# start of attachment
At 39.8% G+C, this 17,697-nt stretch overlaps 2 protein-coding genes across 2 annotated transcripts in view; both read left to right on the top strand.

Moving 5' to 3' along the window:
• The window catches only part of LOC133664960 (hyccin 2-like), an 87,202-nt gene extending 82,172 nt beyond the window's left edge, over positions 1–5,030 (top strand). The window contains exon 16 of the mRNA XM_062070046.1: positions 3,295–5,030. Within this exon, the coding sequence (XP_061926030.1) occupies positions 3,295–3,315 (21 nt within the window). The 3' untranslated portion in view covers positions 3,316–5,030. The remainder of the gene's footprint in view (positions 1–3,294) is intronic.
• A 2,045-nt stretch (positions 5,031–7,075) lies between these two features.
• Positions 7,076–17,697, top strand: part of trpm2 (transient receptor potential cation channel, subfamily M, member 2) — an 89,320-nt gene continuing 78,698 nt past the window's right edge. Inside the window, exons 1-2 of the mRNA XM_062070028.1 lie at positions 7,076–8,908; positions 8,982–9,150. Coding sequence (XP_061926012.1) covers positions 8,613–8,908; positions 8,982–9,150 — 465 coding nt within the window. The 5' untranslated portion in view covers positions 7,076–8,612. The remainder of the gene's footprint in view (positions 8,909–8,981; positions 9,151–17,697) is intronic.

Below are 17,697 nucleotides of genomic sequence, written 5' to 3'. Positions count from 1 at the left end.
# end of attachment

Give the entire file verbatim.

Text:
At 39.8% G+C, this 17,697-nt stretch overlaps 2 protein-coding genes across 2 annotated transcripts in view; both read left to right on the top strand.

Moving 5' to 3' along the window:
• The window catches only part of LOC133664960 (hyccin 2-like), an 87,202-nt gene extending 82,172 nt beyond the window's left edge, over positions 1–5,030 (top strand). The window contains exon 16 of the mRNA XM_062070046.1: positions 3,295–5,030. Within this exon, the coding sequence (XP_061926030.1) occupies positions 3,295–3,315 (21 nt within the window). The 3' untranslated portion in view covers positions 3,316–5,030. The remainder of the gene's footprint in view (positions 1–3,294) is intronic.
• A 2,045-nt stretch (positions 5,031–7,075) lies between these two features.
• Positions 7,076–17,697, top strand: part of trpm2 (transient receptor potential cation channel, subfamily M, member 2) — an 89,320-nt gene continuing 78,698 nt past the window's right edge. Inside the window, exons 1-2 of the mRNA XM_062070028.1 lie at positions 7,076–8,908; positions 8,982–9,150. Coding sequence (XP_061926012.1) covers positions 8,613–8,908; positions 8,982–9,150 — 465 coding nt within the window. The 5' untranslated portion in view covers positions 7,076–8,612. The remainder of the gene's footprint in view (positions 8,909–8,981; positions 9,151–17,697) is intronic.

Below are 17,697 nucleotides of genomic sequence, written 5' to 3'. Positions count from 1 at the left end.